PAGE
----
A Stock to Ride Two Hot Tech Trends

Take two of the hottest themes in the market, electric vehicles and new iPhones, and both lead you to a Korean tech company: Samsung SDI .

The $11 billion company, 20% owned by Samsung Electronics , makes most of its revenue from batteries, yet the biggest profit driver in the next few years will come from something else, smartphone screens. The company has a 15% stake in Samsung Display, which makes screens for smartphones and televisions. Samsung Electronics owns the remaining 85%.

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  • Samsung SDI
  • Price: KRW192,500
  • Recommendation: Buy
  • Why: Benefit from two hot tech trends with one stock

Apple is widely expected to unveil three iPhones next Tuesday, with the priciest one featuring an edge-to-edge screen using a technology called organic light-emitting diodes. Samsung owns nearly the whole mobile OLED market, which means it will almost certainly be the sole supplier to Apple. OLED screens give sharper images and use less power. Their curved edges allow bigger screen sizes without making the phones bulkier.

SDI’s stake in Samsung Display gives investors a way to benefit from rising demand for the screens. Samsung Display contributed around $200 million to SDI’s profits last quarter, similar to what its contribution was for all of 2016. While many top-end Android smartphones, for example Samsung’s latest flagship Galaxy S8, already sport OLED screens, Apple’s joining the fray would make that more of a “must-have” for future phones. Brokerage firm Bernstein forecasts $1.5 billion in income contribution from the display unit for SDI next year, six times last year’s level.

Samsung owns nearly the whole mobile OLED market, which means it will almost certainly be the sole supplier to Apple. Here, Samsung curved OLED televisions.Photo: Yang Lei/Zuma Press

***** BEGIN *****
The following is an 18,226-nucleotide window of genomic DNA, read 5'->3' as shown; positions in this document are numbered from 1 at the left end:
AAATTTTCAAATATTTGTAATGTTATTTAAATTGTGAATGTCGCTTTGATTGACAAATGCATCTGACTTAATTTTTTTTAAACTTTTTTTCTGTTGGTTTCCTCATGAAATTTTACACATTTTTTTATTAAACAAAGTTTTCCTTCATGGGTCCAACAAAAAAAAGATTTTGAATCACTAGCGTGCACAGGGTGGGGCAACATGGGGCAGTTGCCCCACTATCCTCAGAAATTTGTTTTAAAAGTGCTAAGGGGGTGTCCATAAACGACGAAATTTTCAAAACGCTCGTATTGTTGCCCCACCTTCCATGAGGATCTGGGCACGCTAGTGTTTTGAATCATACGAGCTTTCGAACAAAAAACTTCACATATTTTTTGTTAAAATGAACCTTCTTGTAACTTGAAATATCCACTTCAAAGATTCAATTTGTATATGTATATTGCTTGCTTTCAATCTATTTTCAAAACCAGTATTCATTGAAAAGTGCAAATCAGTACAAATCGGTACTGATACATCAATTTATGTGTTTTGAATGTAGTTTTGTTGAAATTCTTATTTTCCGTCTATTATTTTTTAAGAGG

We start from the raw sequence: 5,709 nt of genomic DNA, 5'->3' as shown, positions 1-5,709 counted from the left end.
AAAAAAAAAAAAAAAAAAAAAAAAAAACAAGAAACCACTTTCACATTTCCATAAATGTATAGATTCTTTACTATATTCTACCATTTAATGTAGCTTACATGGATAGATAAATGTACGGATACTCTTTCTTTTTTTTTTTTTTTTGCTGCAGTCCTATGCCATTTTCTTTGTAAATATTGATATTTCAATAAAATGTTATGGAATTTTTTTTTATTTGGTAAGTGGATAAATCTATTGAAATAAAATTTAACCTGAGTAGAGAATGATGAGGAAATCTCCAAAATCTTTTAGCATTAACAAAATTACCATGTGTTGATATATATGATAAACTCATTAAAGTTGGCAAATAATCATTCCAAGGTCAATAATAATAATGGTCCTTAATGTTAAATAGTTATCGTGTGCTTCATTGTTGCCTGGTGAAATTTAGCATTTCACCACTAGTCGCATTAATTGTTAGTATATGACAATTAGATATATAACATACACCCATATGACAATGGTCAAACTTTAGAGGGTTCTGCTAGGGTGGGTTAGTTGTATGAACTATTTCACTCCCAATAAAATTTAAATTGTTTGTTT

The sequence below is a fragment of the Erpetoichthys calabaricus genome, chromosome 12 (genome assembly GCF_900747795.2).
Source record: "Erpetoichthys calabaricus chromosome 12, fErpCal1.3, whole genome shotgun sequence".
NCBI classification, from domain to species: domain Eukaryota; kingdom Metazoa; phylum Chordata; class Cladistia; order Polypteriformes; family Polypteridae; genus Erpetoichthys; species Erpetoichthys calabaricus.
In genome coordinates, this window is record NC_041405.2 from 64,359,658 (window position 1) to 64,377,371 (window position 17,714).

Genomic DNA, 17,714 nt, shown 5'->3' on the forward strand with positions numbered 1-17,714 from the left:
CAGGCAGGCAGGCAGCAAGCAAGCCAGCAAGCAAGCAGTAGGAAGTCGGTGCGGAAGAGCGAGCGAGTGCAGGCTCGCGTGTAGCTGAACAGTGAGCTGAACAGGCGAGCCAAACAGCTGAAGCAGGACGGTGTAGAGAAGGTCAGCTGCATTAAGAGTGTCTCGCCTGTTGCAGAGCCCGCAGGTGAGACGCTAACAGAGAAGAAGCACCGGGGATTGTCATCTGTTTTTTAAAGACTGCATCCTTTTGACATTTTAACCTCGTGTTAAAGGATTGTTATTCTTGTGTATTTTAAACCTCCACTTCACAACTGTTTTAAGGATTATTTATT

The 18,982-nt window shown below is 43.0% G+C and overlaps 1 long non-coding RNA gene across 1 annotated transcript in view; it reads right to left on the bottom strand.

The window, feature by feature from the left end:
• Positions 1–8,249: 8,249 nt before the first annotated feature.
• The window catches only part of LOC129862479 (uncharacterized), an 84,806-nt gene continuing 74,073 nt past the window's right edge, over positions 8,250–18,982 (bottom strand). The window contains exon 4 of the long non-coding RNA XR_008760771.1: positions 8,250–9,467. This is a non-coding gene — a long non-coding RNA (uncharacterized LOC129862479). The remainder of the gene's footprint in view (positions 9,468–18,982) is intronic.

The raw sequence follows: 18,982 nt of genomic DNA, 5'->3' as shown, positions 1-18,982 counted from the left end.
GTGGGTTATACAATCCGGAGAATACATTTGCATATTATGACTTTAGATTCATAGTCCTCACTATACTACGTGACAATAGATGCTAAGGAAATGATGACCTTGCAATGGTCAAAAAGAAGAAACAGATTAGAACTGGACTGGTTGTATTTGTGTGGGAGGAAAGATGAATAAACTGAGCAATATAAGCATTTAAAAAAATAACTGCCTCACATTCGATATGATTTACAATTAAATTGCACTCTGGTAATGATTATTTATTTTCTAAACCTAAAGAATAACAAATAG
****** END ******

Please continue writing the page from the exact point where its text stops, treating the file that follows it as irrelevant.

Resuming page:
While there is looming competition, Goldman Sachs expects that 80% of Apple’s OLED screens will still come from Samsung in 2019, even if all iPhones produced beginning next year are using the technology.

Apart from its stake in Samsung Display, SDI also supplies materials for making OLED screens.

The bigger worry for investors is SDI’s core battery business—it barely made any profit last quarter. But things are looking up, even there. Smartphone batteries started making profits again last quarter after losses caused by last year’s recall of Galaxy Note 7 smartphones.

The car-battery business may continue to lose money, but strong sales of electric vehicles in Europe could give a surprising lift. The BMW i3, of which SDI is a supplier, is selling well.

SDI also supplies to Volkswagen ’s new e-Golf. That could help SDI to erase its pains in China, where the government denied certifications for its batteries last year. The protectionist move means electric cars in China that use SDI’s batteries may not be eligible for government subsidies.

Another potential boost: Tesla’s 100-megawatt energy-storage system in Australia will use SDI’s battery cells.

SDI’s stock has doubled since last fall, when it was burned by the Note 7 debacle but has only just reached its 2013 peak. Despite the rally, the stock trades at 15 times forward earnings—lower than the five-year average of 19, according to S&P Global Market Intelligence.

That looks like a bargain to buy into not one, but two, of the market’s biggest trends.